“After I graduated from here, I moved down to Chicago and did improv. Now there are very few rules to improvisation, but one of the things I was taught early on is that you are not the most important person in the scene. Everybody else is. And if they are the most important people in the scene, you will naturally pay attention to them and serve them. But the good news is you’re in the scene too. So hopefully to them you’re the most important person, and they will serve you. No one is leading, you’re all following the follower, serving the servant. You cannot win improv.”


— J.S.


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6 thoughts on “The Downright Impossibility of Friendship

  1. Great stuff!! I love what you said, “Conflict will happen, but conflict with direction will lead to growth.” Wow. I guess deep down all of us expect relationships to be easy. We like the easy road and if there’s that option we will take it 9 times out of 10. But then we sacrifice the quality relationships we could have. The intimate relationships that are not superficial but deep. I like that you pointed out there is such as a thing as toxic relationships where it is best to walk away too. How do you define toxic relationships? Also, love the reference of “bizarro-world”. You get that from Seinfeld? 😀 LOL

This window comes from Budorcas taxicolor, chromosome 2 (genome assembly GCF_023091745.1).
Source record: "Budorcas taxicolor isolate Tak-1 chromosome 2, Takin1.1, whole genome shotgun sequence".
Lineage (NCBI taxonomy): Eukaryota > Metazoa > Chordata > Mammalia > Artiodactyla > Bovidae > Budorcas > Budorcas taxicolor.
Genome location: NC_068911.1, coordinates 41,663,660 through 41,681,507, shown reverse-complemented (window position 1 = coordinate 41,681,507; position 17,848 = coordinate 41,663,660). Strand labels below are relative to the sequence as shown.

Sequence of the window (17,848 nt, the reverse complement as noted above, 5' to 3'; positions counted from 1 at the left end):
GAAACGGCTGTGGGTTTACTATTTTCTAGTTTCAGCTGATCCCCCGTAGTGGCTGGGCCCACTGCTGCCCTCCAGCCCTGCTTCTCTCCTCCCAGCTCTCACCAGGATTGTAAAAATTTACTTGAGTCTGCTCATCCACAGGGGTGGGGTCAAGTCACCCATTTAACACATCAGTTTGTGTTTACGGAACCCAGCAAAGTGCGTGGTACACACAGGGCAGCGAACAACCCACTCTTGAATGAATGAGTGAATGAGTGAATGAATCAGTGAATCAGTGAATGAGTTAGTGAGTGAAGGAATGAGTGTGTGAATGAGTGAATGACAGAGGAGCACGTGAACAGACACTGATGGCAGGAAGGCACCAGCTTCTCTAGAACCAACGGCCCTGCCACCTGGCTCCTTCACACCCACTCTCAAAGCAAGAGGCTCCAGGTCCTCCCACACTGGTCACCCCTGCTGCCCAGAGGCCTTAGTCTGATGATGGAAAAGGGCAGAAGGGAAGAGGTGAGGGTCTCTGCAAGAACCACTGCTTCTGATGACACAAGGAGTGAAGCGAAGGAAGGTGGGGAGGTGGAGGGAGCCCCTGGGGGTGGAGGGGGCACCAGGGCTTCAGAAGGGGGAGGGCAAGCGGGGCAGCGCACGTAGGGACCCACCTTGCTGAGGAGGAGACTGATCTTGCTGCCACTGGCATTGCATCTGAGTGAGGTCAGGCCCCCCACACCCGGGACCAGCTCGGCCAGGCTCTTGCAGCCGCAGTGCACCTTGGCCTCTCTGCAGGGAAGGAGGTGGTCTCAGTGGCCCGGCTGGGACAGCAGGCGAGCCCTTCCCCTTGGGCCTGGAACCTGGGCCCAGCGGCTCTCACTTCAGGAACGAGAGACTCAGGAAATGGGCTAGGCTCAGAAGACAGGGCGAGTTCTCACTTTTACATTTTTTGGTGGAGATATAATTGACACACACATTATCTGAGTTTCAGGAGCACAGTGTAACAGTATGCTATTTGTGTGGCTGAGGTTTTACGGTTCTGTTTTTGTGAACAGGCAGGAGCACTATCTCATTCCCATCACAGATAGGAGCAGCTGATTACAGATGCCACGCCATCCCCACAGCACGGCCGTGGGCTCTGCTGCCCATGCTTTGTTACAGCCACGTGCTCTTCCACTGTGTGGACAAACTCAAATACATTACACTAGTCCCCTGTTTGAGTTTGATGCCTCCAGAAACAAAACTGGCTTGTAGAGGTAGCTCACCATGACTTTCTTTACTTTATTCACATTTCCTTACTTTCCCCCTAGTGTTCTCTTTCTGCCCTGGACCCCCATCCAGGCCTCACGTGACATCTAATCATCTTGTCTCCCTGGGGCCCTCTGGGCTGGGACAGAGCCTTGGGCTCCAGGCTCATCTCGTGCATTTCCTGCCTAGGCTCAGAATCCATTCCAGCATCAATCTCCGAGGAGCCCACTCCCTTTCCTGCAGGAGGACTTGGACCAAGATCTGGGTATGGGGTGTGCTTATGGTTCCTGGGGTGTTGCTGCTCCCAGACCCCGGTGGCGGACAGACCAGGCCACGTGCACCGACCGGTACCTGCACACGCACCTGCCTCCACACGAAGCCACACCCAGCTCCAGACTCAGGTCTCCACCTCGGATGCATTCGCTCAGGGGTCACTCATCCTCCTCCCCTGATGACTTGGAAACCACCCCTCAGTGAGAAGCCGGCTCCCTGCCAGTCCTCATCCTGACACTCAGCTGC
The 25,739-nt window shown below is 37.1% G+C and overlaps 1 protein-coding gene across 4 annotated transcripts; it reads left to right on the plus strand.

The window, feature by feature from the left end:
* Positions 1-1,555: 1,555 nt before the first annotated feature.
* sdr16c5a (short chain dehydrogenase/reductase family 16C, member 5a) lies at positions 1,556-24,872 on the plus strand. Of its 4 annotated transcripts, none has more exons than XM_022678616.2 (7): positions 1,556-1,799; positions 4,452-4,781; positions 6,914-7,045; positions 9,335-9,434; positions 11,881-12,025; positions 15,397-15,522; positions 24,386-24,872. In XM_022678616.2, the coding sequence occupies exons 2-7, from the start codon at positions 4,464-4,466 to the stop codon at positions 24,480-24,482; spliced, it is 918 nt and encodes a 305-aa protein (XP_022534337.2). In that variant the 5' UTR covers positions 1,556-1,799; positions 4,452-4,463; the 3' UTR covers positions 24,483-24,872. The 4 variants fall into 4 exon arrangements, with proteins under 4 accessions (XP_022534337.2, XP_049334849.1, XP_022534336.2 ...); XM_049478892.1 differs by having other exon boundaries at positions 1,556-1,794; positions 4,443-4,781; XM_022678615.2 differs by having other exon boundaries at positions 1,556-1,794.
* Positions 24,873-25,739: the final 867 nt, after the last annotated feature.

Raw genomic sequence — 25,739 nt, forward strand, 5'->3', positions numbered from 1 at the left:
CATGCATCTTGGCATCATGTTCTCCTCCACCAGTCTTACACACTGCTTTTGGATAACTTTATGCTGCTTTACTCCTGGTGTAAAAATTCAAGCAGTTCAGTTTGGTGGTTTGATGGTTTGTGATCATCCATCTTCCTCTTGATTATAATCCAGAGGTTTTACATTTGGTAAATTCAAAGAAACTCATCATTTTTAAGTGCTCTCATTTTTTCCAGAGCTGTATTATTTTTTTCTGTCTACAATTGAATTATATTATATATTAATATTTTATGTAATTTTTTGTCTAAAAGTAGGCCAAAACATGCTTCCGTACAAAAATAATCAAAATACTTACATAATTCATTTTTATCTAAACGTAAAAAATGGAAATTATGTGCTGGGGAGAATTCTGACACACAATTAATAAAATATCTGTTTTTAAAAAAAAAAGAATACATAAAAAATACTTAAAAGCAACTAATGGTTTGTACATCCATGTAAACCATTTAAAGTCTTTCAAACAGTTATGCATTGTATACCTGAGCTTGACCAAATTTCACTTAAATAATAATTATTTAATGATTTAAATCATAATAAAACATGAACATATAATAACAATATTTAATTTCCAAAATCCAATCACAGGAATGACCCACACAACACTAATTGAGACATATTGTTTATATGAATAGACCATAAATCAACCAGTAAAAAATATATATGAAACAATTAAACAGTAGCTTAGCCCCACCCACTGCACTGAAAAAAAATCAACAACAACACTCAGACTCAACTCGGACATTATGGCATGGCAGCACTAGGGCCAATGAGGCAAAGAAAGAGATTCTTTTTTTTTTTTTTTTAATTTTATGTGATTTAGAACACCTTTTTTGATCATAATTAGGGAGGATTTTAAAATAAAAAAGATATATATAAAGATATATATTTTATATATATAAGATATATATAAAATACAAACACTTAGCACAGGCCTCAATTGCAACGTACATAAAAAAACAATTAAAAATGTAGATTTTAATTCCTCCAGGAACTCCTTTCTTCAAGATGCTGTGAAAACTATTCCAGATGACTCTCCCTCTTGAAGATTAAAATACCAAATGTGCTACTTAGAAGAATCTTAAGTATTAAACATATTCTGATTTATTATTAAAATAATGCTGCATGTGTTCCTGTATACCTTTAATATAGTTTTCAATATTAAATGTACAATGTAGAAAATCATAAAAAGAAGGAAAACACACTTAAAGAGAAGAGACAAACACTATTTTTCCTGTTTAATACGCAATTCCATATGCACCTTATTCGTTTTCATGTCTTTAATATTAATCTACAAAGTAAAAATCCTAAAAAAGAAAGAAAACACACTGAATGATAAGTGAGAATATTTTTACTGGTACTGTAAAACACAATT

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    1. I agree with you. I expect relationships to be easy. I’m a person that naturally tries to steer away from conflict but hearing that “conflict with direction leads to growth” makes me want to pursue friendships with different people… I think this can also relate back to the subconscious act of judging others. “If they’re not like me I don’t want to talk to them.” I know I fall into that trap, and it needs to change.

      Liked by 1 person

      1. I do the same thing, Jesse. I grew up believing conflict to be a bad thing so I avoided it as much as I could. Since then I’ve learned conflict isn’t really the problem. Not being authentic and not “fighting fair” is the real problem. Or not fighting at all, you could say, is also a problem that bars us from true intimacy with others and stunts our own growth. I’m learning…

        Liked by 1 person

      2. Hey Jesse, I think most people drift away from conflict, which is totally understandable. Those who “want conflict” are often just contentious for the sake of being contrary. I suppose the fine balance is to receive the tough stuff without deflating while knowing what criticism can be dismissed.

        Liked by 1 person

    2. I actually got “bizarro-world” from DC Comics, haha 🙂
      I think on one hand, too much conflict at every drop of a hat is too much. I know some friends who immediately want to fight the second there’s a disagreement (I can get this way too). But then never having confrontation is way too dangerous. I know a few friends who are so fragile they’ll only hang around yes-man and moochers, and this is where we enter the fantasy-land of ego-delusion. Balance is needed.

      Liked by 1 person